I’ve decided to learn to draw as a part of my engineering education. I’ve got three main reasons.
First, I think art helps with observation. In order to capture the essence of something, you really have to take in every detail. Since I want to rely less on equations and more on experimentation and inspiration from existing designs (both natural and man-made), observation is critical.
Second, engineers use the eye test plenty during design work. “It just doesn’t look right” is a perfectly valid reason for an experienced engineer to send someone back to the drawing board. I am fairly convinced that an eye for good design can be trained. Master studies (copying the works of masters) are used in art instruction to develop intuition and good taste. Maybe I can apply that to engineering and copy noteworthy historic designs.
Third, I’d like to incorporate art into my designs. Some of my favorite things to look at in museums are functional things that have been made beautiful too, like ancient weaponry. There’s something magical about the combination that elevates both the art and the engineering in my eyes.
I settled on the Cours de dessin by Charles Bargue for my instruction. Apparently used by the likes of Picasso and van Gogh, so I suppose it’ll be good enough for me. I liked the simplicity of it - basically just trying to copy plates provided in the text. And I like the style - lots of studies of ancient sculptures. At the very least, I think I’ll get $10 of value from it and recoup my costs.
So here’s my first attempt. My copy is on the right (as if you couldn’t tell).
Being a design engineer for 30 years, I always marveled at a few of my co-workers that had that skill of designing mechanisms that not only worked well, but also were pleasing to the eye. My stuff usually worked, and worked quite well, but it always had a stern nuts & bolts look to it. Later, I lucked into consulting for an art studio that needed a little engineering expertise building audio-kinetic machines, and ended up working there for 10 years. I became one of the "builders" and came up with some entertaining, creative designs that got incorporated into the final builds, but I never was able to get that "look" that was pleasing to the eye. Not for lack of trying. My true artist co-workers were appreciative of the skills that I brought to the table, and we talked endlessly of form, function, balance and density, but if it needed that artist's touch, I did the inventing, and they did the build. And we were all rewarded with things that performed well and looked beautiful too.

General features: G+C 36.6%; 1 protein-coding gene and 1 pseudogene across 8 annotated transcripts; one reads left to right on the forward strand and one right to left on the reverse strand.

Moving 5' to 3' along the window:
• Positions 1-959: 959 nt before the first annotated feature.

There's a book you might enjoy checking into: "Drawing on the Right Side of the Brain" by Betty Edwards; although I think from your example that you might already be doing this.